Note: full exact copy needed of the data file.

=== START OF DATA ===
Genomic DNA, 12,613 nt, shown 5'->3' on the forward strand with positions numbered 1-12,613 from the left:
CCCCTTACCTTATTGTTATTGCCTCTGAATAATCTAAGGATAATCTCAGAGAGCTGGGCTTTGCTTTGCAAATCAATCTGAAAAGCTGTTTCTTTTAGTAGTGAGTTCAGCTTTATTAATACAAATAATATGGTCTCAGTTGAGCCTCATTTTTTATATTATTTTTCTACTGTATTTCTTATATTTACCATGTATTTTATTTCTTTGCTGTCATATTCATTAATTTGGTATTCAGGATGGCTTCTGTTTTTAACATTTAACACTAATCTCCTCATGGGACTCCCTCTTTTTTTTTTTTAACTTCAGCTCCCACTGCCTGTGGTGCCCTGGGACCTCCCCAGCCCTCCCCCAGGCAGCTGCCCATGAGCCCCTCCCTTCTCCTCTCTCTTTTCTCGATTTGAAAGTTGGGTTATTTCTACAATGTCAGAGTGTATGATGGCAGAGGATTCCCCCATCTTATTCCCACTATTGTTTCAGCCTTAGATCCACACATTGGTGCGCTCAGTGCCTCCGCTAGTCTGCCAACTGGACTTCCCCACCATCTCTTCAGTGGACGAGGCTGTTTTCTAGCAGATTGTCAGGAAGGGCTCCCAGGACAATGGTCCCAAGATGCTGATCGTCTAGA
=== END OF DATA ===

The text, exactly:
Genomic DNA, 12,613 nt, shown 5'->3' on the forward strand with positions numbered 1-12,613 from the left:
CCCCTTACCTTATTGTTATTGCCTCTGAATAATCTAAGGATAATCTCAGAGAGCTGGGCTTTGCTTTGCAAATCAATCTGAAAAGCTGTTTCTTTTAGTAGTGAGTTCAGCTTTATTAATACAAATAATATGGTCTCAGTTGAGCCTCATTTTTTATATTATTTTTCTACTGTATTTCTTATATTTACCATGTATTTTATTTCTTTGCTGTCATATTCATTAATTTGGTATTCAGGATGGCTTCTGTTTTTAACATTTAACACTAATCTCCTCATGGGACTCCCTCTTTTTTTTTTTTAACTTCAGCTCCCACTGCCTGTGGTGCCCTGGGACCTCCCCAGCCCTCCCCCAGGCAGCTGCCCATGAGCCCCTCCCTTCTCCTCTCTCTTTTCTCGATTTGAAAGTTGGGTTATTTCTACAATGTCAGAGTGTATGATGGCAGAGGATTCCCCCATCTTATTCCCACTATTGTTTCAGCCTTAGATCCACACATTGGTGCGCTCAGTGCCTCCGCTAGTCTGCCAACTGGACTTCCCCACCATCTCTTCAGTGGACGAGGCTGTTTTCTAGCAGATTGTCAGGAAGGGCTCCCAGGACAATGGTCCCAAGATGCTGATCGTCTAGA